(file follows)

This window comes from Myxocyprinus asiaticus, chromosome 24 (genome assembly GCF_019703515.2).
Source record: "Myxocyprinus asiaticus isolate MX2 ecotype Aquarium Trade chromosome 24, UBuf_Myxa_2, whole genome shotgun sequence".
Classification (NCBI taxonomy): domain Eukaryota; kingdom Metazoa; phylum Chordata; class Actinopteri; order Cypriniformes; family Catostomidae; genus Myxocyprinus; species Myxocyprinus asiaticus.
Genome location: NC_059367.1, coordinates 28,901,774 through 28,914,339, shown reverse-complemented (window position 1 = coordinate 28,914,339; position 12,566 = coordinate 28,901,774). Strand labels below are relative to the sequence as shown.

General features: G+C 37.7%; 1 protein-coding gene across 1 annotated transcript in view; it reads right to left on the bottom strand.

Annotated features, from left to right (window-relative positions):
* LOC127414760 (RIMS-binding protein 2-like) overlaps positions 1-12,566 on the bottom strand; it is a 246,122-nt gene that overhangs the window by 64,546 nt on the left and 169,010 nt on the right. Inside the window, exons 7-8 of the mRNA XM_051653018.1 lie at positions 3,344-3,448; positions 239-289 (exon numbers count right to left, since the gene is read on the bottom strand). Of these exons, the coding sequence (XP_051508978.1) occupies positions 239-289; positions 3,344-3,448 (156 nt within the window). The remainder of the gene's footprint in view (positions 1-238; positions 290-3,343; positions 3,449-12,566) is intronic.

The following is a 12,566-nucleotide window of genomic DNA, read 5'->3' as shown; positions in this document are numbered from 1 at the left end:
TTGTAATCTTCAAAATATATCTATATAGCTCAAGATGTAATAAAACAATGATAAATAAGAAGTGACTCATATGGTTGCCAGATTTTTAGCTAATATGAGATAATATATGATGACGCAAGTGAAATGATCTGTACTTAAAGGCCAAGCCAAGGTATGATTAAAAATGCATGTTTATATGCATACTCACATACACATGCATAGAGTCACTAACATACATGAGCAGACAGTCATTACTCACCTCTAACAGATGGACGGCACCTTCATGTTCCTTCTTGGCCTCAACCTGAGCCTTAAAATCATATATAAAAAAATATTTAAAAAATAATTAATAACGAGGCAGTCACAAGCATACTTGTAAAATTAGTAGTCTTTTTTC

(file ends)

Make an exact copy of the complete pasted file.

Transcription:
This window comes from Myxocyprinus asiaticus, chromosome 24 (genome assembly GCF_019703515.2).
Source record: "Myxocyprinus asiaticus isolate MX2 ecotype Aquarium Trade chromosome 24, UBuf_Myxa_2, whole genome shotgun sequence".
Classification (NCBI taxonomy): domain Eukaryota; kingdom Metazoa; phylum Chordata; class Actinopteri; order Cypriniformes; family Catostomidae; genus Myxocyprinus; species Myxocyprinus asiaticus.
Genome location: NC_059367.1, coordinates 28,901,774 through 28,914,339, shown reverse-complemented (window position 1 = coordinate 28,914,339; position 12,566 = coordinate 28,901,774). Strand labels below are relative to the sequence as shown.

General features: G+C 37.7%; 1 protein-coding gene across 1 annotated transcript in view; it reads right to left on the bottom strand.

Annotated features, from left to right (window-relative positions):
* LOC127414760 (RIMS-binding protein 2-like) overlaps positions 1-12,566 on the bottom strand; it is a 246,122-nt gene that overhangs the window by 64,546 nt on the left and 169,010 nt on the right. Inside the window, exons 7-8 of the mRNA XM_051653018.1 lie at positions 3,344-3,448; positions 239-289 (exon numbers count right to left, since the gene is read on the bottom strand). Of these exons, the coding sequence (XP_051508978.1) occupies positions 239-289; positions 3,344-3,448 (156 nt within the window). The remainder of the gene's footprint in view (positions 1-238; positions 290-3,343; positions 3,449-12,566) is intronic.

The following is a 12,566-nucleotide window of genomic DNA, read 5'->3' as shown; positions in this document are numbered from 1 at the left end:
TTGTAATCTTCAAAATATATCTATATAGCTCAAGATGTAATAAAACAATGATAAATAAGAAGTGACTCATATGGTTGCCAGATTTTTAGCTAATATGAGATAATATATGATGACGCAAGTGAAATGATCTGTACTTAAAGGCCAAGCCAAGGTATGATTAAAAATGCATGTTTATATGCATACTCACATACACATGCATAGAGTCACTAACATACATGAGCAGACAGTCATTACTCACCTCTAACAGATGGACGGCACCTTCATGTTCCTTCTTGGCCTCAACCTGAGCCTTAAAATCATATATAAAAAAATATTTAAAAAATAATTAATAACGAGGCAGTCACAAGCATACTTGTAAAATTAGTAGTCTTTTTTC